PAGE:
This month, the Inland Revenue Authority of Singapore (IRAS) released new tax guidelines for consumers, businesses, and firms conducting ICO/STOs. The legislation is meant to bring clarity to the market as emerging blockchain financial instruments continue to see expanded use. Importantly, the guidelines provide the local market with enough flexibility to continue on the path of innovation.
Upon first glance, it’s easy to see that the regulation is also meant to close what regulators see as tax loopholes for digital assets. Recently, Singapore increased its anti-money laundering operations in an attempt to bring the country in line with regional allies, many of whom have complained about unexplainable capital in their markets.
The new tax regulations specifically detail digital tokens. Not surprisingly, the IRAS went with the standard three categories used by regulators globally. Each token type, Security, Utility, and Payment, all have new definitions under the tax regulations. Consequently, each token specified now has its own taxation schedule.
Security Tokens – IRAS
One of the most important takeaways from the updated tax legislation is the fact that Singapore desires to be the crypto capital of the region, if not the world. Under the new regulations, security tokens fall under the current securities legislation that makes Singapore a financial hub. Specifically, security token issuers pay no capital gains tax. Additionally, STO earnings are taxable only when classified as a revenue asset. In this way, startups can raise funds without harsh taxation.
Interestingly, an issuer of utility tokens via an ICO actually pays more taxes, and their taxes are due in a more timely manner than a security token issuer. This is because utility token issuers fall under deferred revenue that is taxable as soon as they deliver the good. Luckily, the new regulations state that utility tokens, which represent a right to goods and services are a deductible event for investors, which is good. These investments are treated similarly to prepaying for items, or rights to future services.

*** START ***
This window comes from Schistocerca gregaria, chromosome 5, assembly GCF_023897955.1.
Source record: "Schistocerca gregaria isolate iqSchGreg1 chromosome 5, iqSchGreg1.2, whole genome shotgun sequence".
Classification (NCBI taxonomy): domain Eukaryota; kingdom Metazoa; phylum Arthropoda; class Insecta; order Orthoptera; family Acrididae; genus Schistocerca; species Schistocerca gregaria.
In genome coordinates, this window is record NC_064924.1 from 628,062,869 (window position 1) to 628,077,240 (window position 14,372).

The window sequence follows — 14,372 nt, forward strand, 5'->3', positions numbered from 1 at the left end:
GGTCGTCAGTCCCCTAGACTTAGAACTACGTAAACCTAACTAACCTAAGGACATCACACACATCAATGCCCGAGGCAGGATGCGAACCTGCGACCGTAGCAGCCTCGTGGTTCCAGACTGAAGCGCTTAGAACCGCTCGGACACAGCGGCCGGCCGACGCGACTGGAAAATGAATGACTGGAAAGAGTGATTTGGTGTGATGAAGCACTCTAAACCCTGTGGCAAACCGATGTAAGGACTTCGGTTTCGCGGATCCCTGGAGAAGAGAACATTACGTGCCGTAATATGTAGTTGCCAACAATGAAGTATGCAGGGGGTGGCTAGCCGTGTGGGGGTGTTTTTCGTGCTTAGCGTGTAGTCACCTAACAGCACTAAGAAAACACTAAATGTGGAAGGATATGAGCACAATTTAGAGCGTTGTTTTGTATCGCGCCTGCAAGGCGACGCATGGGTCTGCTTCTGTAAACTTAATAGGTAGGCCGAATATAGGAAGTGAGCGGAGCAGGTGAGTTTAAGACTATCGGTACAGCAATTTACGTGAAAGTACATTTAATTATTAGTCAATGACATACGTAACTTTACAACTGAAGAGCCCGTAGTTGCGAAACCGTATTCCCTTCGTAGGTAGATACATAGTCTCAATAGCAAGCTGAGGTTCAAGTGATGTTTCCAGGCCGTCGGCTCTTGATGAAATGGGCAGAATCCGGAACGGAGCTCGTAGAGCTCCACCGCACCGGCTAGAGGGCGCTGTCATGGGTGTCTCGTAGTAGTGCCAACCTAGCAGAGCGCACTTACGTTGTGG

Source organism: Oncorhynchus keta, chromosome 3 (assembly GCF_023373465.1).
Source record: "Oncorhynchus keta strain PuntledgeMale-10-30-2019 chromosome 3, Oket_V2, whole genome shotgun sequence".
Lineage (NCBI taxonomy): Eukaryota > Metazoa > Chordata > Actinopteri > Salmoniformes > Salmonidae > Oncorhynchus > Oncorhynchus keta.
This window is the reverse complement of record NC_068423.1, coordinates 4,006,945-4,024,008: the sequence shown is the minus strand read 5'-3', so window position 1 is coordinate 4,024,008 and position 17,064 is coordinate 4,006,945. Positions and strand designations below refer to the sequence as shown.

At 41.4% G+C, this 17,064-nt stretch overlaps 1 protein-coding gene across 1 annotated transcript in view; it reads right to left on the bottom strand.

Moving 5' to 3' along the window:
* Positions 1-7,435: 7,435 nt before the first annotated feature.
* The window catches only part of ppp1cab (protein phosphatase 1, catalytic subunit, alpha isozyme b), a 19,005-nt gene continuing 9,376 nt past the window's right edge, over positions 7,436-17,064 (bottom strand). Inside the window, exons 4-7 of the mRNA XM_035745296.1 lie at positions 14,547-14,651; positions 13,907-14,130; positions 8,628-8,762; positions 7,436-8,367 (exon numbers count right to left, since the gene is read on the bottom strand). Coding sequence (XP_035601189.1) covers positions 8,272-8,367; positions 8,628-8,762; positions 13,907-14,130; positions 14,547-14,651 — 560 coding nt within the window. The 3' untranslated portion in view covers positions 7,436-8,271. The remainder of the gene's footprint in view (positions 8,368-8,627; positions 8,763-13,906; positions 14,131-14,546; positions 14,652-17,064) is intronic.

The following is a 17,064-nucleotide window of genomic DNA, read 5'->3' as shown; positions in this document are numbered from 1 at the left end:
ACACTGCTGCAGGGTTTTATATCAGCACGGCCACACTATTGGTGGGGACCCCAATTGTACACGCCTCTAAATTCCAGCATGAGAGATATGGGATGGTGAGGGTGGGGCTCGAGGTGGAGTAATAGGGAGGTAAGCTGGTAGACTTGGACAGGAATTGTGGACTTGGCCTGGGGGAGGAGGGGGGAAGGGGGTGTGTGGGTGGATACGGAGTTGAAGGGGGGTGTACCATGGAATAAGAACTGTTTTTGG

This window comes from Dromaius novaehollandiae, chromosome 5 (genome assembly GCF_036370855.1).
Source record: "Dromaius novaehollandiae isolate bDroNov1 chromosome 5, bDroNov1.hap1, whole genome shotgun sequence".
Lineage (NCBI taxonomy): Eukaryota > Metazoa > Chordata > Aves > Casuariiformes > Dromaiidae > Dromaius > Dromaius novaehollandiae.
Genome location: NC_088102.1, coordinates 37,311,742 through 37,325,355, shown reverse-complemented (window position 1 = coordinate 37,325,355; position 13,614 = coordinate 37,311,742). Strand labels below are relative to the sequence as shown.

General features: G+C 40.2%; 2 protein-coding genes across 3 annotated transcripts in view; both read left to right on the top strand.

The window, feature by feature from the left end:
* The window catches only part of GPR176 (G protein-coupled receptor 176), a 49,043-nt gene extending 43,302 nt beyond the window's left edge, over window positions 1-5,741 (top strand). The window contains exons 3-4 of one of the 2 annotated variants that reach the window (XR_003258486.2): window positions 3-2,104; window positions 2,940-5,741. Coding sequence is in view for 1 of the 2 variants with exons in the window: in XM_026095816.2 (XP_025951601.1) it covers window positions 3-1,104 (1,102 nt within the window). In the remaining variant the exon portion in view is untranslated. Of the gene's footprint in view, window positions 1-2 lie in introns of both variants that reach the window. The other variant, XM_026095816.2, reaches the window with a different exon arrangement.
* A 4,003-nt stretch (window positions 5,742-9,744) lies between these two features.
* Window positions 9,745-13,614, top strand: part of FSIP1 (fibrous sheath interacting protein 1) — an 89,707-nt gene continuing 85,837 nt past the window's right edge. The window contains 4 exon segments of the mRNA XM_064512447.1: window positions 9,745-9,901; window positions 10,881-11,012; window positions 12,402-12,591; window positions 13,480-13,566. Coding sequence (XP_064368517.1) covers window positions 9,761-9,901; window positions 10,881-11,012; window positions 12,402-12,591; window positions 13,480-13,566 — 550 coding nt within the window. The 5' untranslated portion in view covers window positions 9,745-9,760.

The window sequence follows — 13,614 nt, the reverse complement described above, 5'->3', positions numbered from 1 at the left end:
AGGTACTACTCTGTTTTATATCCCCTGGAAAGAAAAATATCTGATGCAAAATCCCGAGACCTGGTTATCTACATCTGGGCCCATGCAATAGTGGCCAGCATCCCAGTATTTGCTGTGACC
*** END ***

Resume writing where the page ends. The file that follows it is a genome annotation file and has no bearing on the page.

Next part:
Payment tokens such as Bitcoin fall under the intangible property category according to the documentation. So, unlike legal tender, the payment method is not taxable during a transaction. Rather, the goods and services are subject to taxes. Basically, buying stuff with Bitcoin is like bartering under the new guidelines. This decision received praise from the cryptocommunity.
No Tax on AirDrops – IRAS
Surprisingly, IRAS will not levy income taxes on airdrops or funds derived from hard forks. These funds fall under winnings. As such, the funds will be taxable on transactions, but not on the initial issuance. This is a huge win for the sector. Importantly, it will enable more firms to utilize these strategies moving forward.
IRAS Takes the Lead
IRAS raised the stakes in the race to digitize the economy with this latest maneuver. The country is sure to experience a blockchain boom in the coming months as startups from around the globe flock to the country to take advantage of its crypto-friendly regulatory climate. You should expect to see Singapore continue to play a dominant role in the blockchain sector moving forward.
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